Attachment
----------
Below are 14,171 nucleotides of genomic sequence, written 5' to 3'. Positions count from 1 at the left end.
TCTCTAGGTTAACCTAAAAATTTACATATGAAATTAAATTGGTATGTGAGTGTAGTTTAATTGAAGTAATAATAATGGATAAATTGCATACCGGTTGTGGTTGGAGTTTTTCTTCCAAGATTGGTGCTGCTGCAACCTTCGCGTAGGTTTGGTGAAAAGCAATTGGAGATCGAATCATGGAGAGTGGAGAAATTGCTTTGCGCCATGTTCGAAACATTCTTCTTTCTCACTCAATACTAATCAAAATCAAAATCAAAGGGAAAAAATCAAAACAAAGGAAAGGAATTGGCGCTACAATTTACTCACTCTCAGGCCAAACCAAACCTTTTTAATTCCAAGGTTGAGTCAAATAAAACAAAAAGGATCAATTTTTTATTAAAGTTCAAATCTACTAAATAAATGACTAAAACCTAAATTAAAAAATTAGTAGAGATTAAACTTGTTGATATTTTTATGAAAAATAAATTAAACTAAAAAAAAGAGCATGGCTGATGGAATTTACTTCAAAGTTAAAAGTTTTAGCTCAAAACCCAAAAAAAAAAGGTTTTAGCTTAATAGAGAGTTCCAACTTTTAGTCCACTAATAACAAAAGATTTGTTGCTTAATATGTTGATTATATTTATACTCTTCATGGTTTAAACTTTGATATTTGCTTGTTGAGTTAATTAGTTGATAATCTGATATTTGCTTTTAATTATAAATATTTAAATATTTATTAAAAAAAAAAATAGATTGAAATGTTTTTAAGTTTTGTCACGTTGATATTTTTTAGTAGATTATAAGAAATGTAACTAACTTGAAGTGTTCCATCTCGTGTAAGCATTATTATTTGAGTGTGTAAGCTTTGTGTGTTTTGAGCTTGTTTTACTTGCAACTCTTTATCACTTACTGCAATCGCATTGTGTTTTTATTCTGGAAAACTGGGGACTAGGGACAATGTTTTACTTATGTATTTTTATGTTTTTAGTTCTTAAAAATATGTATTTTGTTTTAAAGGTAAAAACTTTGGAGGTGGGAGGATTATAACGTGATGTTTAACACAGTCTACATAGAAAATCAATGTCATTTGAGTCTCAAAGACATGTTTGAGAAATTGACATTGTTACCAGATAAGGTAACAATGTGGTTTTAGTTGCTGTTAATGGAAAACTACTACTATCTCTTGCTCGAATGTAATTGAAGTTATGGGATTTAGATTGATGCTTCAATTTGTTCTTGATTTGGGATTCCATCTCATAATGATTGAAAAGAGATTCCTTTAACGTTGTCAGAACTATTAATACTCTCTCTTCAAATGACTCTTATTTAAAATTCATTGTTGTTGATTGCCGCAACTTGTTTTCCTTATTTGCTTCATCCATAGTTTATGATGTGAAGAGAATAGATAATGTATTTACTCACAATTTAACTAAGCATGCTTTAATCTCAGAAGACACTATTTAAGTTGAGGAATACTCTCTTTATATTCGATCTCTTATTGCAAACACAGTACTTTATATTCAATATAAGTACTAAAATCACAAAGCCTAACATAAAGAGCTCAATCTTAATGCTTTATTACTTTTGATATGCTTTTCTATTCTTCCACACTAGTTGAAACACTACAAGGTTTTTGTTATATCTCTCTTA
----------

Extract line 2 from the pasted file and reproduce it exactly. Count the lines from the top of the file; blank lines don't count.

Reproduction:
TCTCTAGGTTAACCTAAAAATTTACATATGAAATTAAATTGGTATGTGAGTGTAGTTTAATTGAAGTAATAATAATGGATAAATTGCATACCGGTTGTGGTTGGAGTTTTTCTTCCAAGATTGGTGCTGCTGCAACCTTCGCGTAGGTTTGGTGAAAAGCAATTGGAGATCGAATCATGGAGAGTGGAGAAATTGCTTTGCGCCATGTTCGAAACATTCTTCTTTCTCACTCAATACTAATCAAAATCAAAATCAAAGGGAAAAAATCAAAACAAAGGAAAGGAATTGGCGCTACAATTTACTCACTCTCAGGCCAAACCAAACCTTTTTAATTCCAAGGTTGAGTCAAATAAAACAAAAAGGATCAATTTTTTATTAAAGTTCAAATCTACTAAATAAATGACTAAAACCTAAATTAAAAAATTAGTAGAGATTAAACTTGTTGATATTTTTATGAAAAATAAATTAAACTAAAAAAAAGAGCATGGCTGATGGAATTTACTTCAAAGTTAAAAGTTTTAGCTCAAAACCCAAAAAAAAAAGGTTTTAGCTTAATAGAGAGTTCCAACTTTTAGTCCACTAATAACAAAAGATTTGTTGCTTAATATGTTGATTATATTTATACTCTTCATGGTTTAAACTTTGATATTTGCTTGTTGAGTTAATTAGTTGATAATCTGATATTTGCTTTTAATTATAAATATTTAAATATTTATTAAAAAAAAAAATAGATTGAAATGTTTTTAAGTTTTGTCACGTTGATATTTTTTAGTAGATTATAAGAAATGTAACTAACTTGAAGTGTTCCATCTCGTGTAAGCATTATTATTTGAGTGTGTAAGCTTTGTGTGTTTTGAGCTTGTTTTACTTGCAACTCTTTATCACTTACTGCAATCGCATTGTGTTTTTATTCTGGAAAACTGGGGACTAGGGACAATGTTTTACTTATGTATTTTTATGTTTTTAGTTCTTAAAAATATGTATTTTGTTTTAAAGGTAAAAACTTTGGAGGTGGGAGGATTATAACGTGATGTTTAACACAGTCTACATAGAAAATCAATGTCATTTGAGTCTCAAAGACATGTTTGAGAAATTGACATTGTTACCAGATAAGGTAACAATGTGGTTTTAGTTGCTGTTAATGGAAAACTACTACTATCTCTTGCTCGAATGTAATTGAAGTTATGGGATTTAGATTGATGCTTCAATTTGTTCTTGATTTGGGATTCCATCTCATAATGATTGAAAAGAGATTCCTTTAACGTTGTCAGAACTATTAATACTCTCTCTTCAAATGACTCTTATTTAAAATTCATTGTTGTTGATTGCCGCAACTTGTTTTCCTTATTTGCTTCATCCATAGTTTATGATGTGAAGAGAATAGATAATGTATTTACTCACAATTTAACTAAGCATGCTTTAATCTCAGAAGACACTATTTAAGTTGAGGAATACTCTCTTTATATTCGATCTCTTATTGCAAACACAGTACTTTATATTCAATATAAGTACTAAAATCACAAAGCCTAACATAAAGAGCTCAATCTTAATGCTTTATTACTTTTGATATGCTTTTCTATTCTTCCACACTAGTTGAAACACTACAAGGTTTTTGTTATATCTCTCTTA